The Fireman's Ball

This film was first released in 1967. It is set in the old Czechoslovakia and follows a ball held by the fire department of a small town. It was directed by the talented Milos Forman and it is a gentle comedic farce which is now enjoying a re-release by Arrow Films. It was actually banned because censors at the time viewed it as political allegory although Forman always denied this.

The Fireman's Ball

It is an interesting film made up of small scenes which play out like comedic anecdotes. The firemen are holding their annual ball complete with raffle, dancing and a beauty contest. Everything that could go wrong does go wrong and halfway through the night they are all called away to deal with a fire which leaves an old man completely destitute. The partygoers respond by offering up their raffle tickets but by the time they present these to the old man most of the prizes have already been stolen.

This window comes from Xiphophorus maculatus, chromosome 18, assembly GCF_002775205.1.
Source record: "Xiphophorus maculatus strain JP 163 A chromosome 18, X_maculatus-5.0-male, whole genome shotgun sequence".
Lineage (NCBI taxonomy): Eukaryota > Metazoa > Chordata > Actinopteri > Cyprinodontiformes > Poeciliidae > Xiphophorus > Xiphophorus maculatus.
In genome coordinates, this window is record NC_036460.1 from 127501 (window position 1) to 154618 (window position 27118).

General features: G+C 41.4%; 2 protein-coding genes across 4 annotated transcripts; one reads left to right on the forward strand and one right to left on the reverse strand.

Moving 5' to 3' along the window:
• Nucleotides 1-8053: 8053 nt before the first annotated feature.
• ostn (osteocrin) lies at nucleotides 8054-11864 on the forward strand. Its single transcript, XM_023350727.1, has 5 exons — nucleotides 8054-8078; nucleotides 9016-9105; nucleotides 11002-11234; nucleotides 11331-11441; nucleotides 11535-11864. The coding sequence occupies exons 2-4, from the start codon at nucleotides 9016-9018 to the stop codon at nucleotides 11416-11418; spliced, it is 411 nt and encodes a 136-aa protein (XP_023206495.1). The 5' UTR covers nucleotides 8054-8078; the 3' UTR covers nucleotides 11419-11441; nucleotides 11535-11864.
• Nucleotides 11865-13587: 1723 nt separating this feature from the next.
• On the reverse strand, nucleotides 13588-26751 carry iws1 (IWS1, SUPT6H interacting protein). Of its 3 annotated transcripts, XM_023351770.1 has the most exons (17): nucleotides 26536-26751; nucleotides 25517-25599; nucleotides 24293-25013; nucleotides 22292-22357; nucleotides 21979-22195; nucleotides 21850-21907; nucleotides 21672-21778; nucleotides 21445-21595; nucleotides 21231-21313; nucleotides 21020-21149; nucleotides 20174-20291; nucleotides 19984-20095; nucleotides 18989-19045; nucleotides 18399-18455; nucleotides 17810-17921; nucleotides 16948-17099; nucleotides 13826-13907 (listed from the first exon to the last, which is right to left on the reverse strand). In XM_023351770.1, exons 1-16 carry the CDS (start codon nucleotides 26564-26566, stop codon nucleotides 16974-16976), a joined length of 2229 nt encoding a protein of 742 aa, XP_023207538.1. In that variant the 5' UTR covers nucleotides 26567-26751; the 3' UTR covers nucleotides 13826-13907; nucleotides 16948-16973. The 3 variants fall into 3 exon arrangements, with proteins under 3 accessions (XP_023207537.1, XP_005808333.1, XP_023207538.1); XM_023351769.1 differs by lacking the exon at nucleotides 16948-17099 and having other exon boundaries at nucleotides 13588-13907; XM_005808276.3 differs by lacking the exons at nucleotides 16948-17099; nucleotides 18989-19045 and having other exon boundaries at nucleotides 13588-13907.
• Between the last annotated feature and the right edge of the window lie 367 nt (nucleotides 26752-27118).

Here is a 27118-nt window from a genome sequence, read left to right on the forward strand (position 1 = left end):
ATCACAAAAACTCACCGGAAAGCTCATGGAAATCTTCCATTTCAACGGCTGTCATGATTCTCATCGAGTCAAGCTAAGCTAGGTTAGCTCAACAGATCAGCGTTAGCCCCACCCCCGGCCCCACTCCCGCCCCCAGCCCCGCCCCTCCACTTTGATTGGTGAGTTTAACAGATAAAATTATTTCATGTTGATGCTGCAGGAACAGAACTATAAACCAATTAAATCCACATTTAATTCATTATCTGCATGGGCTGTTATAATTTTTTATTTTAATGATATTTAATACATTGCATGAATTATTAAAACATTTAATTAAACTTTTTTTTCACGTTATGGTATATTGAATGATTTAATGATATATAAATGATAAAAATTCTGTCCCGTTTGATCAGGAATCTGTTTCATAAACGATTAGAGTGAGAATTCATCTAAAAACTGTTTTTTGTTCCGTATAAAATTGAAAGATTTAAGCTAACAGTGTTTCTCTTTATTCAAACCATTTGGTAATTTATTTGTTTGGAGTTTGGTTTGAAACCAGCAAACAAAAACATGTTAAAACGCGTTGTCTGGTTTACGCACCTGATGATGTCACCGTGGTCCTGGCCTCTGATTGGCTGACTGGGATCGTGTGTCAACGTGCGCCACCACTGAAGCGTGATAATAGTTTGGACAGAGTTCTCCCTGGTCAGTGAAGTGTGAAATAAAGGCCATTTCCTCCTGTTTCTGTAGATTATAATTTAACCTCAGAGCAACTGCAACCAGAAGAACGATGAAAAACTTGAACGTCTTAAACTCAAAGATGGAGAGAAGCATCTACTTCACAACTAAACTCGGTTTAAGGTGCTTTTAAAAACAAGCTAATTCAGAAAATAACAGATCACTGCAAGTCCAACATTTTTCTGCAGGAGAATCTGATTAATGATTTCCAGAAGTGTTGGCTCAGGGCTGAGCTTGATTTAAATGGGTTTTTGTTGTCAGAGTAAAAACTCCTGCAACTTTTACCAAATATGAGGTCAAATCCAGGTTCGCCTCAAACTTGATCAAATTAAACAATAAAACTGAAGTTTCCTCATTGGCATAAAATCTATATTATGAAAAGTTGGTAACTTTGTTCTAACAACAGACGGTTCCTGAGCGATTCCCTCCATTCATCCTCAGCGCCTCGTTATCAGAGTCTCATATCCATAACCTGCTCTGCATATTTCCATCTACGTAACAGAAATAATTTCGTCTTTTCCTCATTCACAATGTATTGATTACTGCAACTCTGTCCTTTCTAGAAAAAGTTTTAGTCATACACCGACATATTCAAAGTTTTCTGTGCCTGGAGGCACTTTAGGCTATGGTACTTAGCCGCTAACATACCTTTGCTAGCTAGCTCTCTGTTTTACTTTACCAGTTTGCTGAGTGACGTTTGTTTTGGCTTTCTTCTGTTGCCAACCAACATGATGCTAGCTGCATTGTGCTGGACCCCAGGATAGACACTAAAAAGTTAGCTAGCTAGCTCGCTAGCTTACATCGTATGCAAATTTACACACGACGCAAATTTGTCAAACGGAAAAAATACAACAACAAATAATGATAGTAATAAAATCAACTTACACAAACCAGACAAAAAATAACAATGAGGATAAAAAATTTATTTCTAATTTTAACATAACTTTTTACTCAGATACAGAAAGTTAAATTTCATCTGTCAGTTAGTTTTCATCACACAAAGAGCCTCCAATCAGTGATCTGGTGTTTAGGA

As the night descends into farce there are poignant moments amongst the chaos. Not least the presentation to the former chairman of the fire station, he waits patiently all night to be awarded his gift and then makes a passionate speech before being handed an empty box.

The situational comedy works very well and the people of this small town are a likeable and believable bunch. The setting and characters are incredibly authentic and that is largely because there are few actors in the film. Forman actually used some real firemen and people from the small town he filmed in along with a few actors. He filmed them in their natural habitat at rest, work and play.

The Fireman's Ball Beauty Contest

The skill in the direction is evident and Forman captures moments of humanity which any culture would recognise. He wrote the film after visiting an actual Fireman's Ball and witnessing a total disaster. He is careful not to be cruel with his subjects and the overall tone of this charming film is warm.

The Fireman's Ball only lasts 71 minutes and it makes for gentle entertainment in which the comedy feels natural and unforced. There are obvious signs that Forman himself is a talented director, this was his first colour feature and it would be another eight years before he would direct the classic One Flew Over the Cuckoo's Nest.

Reviewed by Simon Hill

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